As the unemployment rate began to tick up in recent months, comments like these began appearing in the press:
“…the economy is moving to a more normal, sustainable unemployment rate after a period of rapid growth.” -Neal Soss, chief economist at Credit Suisse First Boston, quoted in the Washington Post, May 5, 2001
“Unemployment, despite thousands of recent layoffs across a wide range of sectors, is still well below the rate commonly associated with stable inflation and growth.” -New York Times editorial, June 28, 2001
Important policy-making institutions echo these sentiments. According to the Congressional Budget Office (CBO) – the scorekeeper for budget battles for more than two decades – the recent rise in unemployment is simply a return to normal. It views the sustainable unemployment rate as being 5.2%, more than a full percentage point above the 3.9% low hit last year. The influential Organization for Economic Cooperation and Development takes a similar position.
These may sound like the measured, reasonable views of cautious analysts, but, as we see it, they are misguided positions with worrisome consequences. The cost of taking these ideas seriously is high, and it is a cost that falls disproportionately on the working class. In fact, in terms of living standards, working families have no better ally in today’s economy than full employment, and maintaining it should be our foremost goal.
Those who advocate settling for unemployment rates above the low and sustainable rates achieved toward the end of the last recovery are wolves in sheep’s clothing, engaged, perhaps unknowingly, in a subtle breed of class warfare. If, when the economy picks up steam again, we settle into unemployment rates that prevailed over the 1980s and early 1990s, we will be consigning middle- and low-income working families to the raft of economic problems that beset them over these years: stagnant incomes, falling wages, and growing inequality.
What is full employment?
For our purposes, full employment means that virtually everyone who wants a job has one. It doesn’t mean that there are no unsuccessful job seekers, i.e., that the unemployment rate is zero. It allows for frictional unemployment – the notion that a small share of the workforce is seeking jobs and will soon find them. Aside from that, at full employment the number of workers seeking jobs matches up neatly with the needs of employers; the supply of and demand for labor are in equilibrium, and the labor force is fully utilized.
Unfortunately, some groups of disadvantaged persons in the country have very high “structural” unemployment rates, meaning that their unemployment rates are consistently many times that of the overall rate. Yet, as we will show, these are the very persons helped the most by full employment.
What unemployment rate does this notion of full employment correspond to? It is difficult to pin down a precise number, but based on the experience of the past few years, it certainly is no higher than 4.0%. Consider some of the benefits that this low unemployment rate generated.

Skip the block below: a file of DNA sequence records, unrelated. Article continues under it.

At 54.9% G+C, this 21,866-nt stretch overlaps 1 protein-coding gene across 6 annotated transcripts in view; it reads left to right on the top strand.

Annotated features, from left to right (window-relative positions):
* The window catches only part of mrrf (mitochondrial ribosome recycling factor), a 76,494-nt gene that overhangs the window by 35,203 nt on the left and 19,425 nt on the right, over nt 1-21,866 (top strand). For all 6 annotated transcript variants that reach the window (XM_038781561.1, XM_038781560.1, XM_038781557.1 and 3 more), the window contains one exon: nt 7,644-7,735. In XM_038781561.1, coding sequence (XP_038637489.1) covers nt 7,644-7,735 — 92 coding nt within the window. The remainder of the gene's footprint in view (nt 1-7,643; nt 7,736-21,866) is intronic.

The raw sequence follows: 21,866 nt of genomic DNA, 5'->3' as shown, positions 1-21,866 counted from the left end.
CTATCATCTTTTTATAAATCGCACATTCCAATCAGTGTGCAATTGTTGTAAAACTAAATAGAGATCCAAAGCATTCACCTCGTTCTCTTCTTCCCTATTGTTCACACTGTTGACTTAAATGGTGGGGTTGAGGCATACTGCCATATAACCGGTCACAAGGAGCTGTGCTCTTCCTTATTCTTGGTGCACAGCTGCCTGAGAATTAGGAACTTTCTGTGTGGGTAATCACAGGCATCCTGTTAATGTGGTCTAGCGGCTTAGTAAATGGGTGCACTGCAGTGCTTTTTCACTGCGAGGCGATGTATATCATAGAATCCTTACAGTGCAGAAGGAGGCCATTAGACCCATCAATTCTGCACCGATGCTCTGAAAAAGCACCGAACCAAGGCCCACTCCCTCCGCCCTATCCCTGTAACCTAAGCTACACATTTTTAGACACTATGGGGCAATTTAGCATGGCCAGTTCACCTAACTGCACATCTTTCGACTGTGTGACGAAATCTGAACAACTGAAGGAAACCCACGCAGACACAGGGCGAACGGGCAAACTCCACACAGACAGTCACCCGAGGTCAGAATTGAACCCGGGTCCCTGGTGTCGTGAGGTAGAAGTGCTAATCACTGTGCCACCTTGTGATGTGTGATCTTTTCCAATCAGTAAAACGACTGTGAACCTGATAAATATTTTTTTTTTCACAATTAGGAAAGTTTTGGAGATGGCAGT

The post-1996 labor market: the benefits of full employment
The labor market was slow to recover from the last recession. Although the analysts who date recessions said the economy bottomed out in March 1991, unemployment continued to rise until mid-1992. It finally began to fall, and by January 1996 it had leveled off at around five and a half percent, about where it was at the end of the last recovery in 1989. Few expected it to fall much further.
But fall it did. In May 1997 if fell below 5% for the first time since 1973, and in September 2000 it hit 3.9%, the lowest rate in three decades.
The move toward full employment was extremely beneficial to millions of working families whose fortunes had been battered by slack demand for decades. As is usually the case when the labor market tightens up, the least advantaged posted the strongest gains.
For example, while the overall rate fell by 2.1 percentage points from 1994 to 2000 – from 6.1% to 4.0% – the rate for African Americans fell 3.9 percentage points, from 11.5% to 7.6%. The decline for black teenagers was particularly steep, from 35.2% to 24.7%, a drop of over 10 percentage points. For all blacks and for black teens – and for Hispanics as well – the 2000 rates were the lowest since data collection on these groups began in the early 1970s.
While we judge these gains to be evidence of the importance of full employment, we don’t want to lose sight of how high these rates remain. The fact that one-quarter of teenage black job seekers unsuccessfully sought work in the “best economy in 30 years” may seem to some a strange victory. Similarly, the ratio of black to overall unemployment was little changed, suggesting that structural problems persist. Still, though the unemployment levels faced by blacks are more than disconcerting, the trend over this period was impressive.
What about skills? Practically every labor market analyst argued that in the new economy the only thing that would help the least skilled was for them to get more schooling. Yet unemployment rates fell faster for high school dropouts over this period than for any other education group. True, their rates were the highest to start with, so they had more room to move, but this is still a trend that deserves close scrutiny. Did skills suddenly rain from the heavens on them, or had the pundits forgotten about the demand side of the equation? None of this is meant to deny the importance of skills, but clearly labor market tightness also matters.
In some ways, employment rates – the share of the population employed – are more revealing, because they capture the pull of the strong labor market drawing people in who were formerly not even looking for work (and thus not counted among the unemployed). If full employment is as great as we say it is, there should be some reversals evident here.